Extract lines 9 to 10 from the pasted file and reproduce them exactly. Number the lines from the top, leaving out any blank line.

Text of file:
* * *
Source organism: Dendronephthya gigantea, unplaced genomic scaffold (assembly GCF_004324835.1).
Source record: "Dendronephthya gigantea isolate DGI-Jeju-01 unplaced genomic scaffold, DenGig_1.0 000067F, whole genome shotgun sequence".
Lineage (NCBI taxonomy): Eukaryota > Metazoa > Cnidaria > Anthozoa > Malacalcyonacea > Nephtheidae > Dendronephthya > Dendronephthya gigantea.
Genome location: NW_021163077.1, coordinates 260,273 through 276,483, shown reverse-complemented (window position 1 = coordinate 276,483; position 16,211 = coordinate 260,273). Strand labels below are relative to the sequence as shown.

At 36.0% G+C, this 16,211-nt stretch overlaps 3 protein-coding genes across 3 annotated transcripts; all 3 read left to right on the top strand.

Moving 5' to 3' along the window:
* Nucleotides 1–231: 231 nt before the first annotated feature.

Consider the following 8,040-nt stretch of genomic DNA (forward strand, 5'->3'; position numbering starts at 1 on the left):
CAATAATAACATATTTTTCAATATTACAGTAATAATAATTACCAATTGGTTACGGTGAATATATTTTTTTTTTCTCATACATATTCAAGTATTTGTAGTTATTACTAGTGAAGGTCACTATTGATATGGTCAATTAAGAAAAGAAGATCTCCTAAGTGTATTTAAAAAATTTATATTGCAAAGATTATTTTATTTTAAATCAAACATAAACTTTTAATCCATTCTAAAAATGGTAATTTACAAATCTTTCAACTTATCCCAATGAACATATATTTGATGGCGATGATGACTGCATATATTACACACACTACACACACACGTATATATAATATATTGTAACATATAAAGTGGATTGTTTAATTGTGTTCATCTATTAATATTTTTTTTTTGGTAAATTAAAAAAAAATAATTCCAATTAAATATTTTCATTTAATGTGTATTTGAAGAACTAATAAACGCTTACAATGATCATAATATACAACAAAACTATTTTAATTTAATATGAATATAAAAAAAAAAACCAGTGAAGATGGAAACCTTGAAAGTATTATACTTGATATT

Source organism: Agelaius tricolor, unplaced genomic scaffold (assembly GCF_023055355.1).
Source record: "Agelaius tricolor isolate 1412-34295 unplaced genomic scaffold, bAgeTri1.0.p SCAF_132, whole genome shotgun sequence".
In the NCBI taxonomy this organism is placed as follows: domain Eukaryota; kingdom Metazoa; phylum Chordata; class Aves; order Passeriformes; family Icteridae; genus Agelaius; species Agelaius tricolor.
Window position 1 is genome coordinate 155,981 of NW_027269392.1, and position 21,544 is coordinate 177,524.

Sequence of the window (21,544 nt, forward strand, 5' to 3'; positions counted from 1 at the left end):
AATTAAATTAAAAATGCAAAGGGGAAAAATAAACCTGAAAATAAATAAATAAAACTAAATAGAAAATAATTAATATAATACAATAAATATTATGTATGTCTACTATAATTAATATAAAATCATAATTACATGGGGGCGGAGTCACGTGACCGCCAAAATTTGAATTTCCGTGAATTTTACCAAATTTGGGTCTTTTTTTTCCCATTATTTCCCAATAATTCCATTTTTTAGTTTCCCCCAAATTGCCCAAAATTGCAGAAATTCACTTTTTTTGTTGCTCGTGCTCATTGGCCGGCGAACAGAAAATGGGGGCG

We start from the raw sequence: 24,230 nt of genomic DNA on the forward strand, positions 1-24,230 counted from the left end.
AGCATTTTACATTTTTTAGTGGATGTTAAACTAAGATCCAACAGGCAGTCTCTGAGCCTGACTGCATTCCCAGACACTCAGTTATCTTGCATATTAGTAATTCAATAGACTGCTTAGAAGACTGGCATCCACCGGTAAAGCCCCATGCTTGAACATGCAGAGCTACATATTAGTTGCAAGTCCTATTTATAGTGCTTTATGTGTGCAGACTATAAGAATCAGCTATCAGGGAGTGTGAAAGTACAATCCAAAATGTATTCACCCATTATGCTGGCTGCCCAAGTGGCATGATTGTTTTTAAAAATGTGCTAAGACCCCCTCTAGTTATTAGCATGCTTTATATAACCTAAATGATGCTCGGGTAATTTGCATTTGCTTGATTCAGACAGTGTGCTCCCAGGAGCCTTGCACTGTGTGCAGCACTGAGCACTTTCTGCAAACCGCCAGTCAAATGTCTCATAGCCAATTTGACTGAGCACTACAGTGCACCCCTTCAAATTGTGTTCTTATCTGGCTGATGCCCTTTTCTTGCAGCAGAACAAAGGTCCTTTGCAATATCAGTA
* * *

CAATAATAACATATTTTTCAATATTACAGTAATAATAATTACCAATTGGTTACGGTGAATATATTTTTTTTTTCTCATACATATTCAAGTATTTGTAGTTATTACTAGTGAAGGTCACTATTGATATGGTCAATTAAGAAAAGAAGATCTCCTAAGTGTATTTAAAAAATTTATATTGCAAAGATTATTTTATTTTAAATCAAACATAAACTTTTAATCCATTCTAAAAATGGTAATTTACAAATCTTTCAACTTATCCCAATGAACATATATTTGATGGCGATGATGACTGCATATATTACACACACTACACACACACGTATATATAATATATTGTAACATATAAAGTGGATTGTTTAATTGTGTTCATCTATTAATATTTTTTTTTTGGTAAATTAAAAAAAAATAATTCCAATTAAATATTTTCATTTAATGTGTATTTGAAGAACTAATAAACGCTTACAATGATCATAATATACAACAAAACTATTTTAATTTAATATGAATATAAAAAAAAAAACCAGTGAAGATGGAAACCTTGAAAGTATTATACTTGATATT

Source organism: Agelaius tricolor, unplaced genomic scaffold (assembly GCF_023055355.1).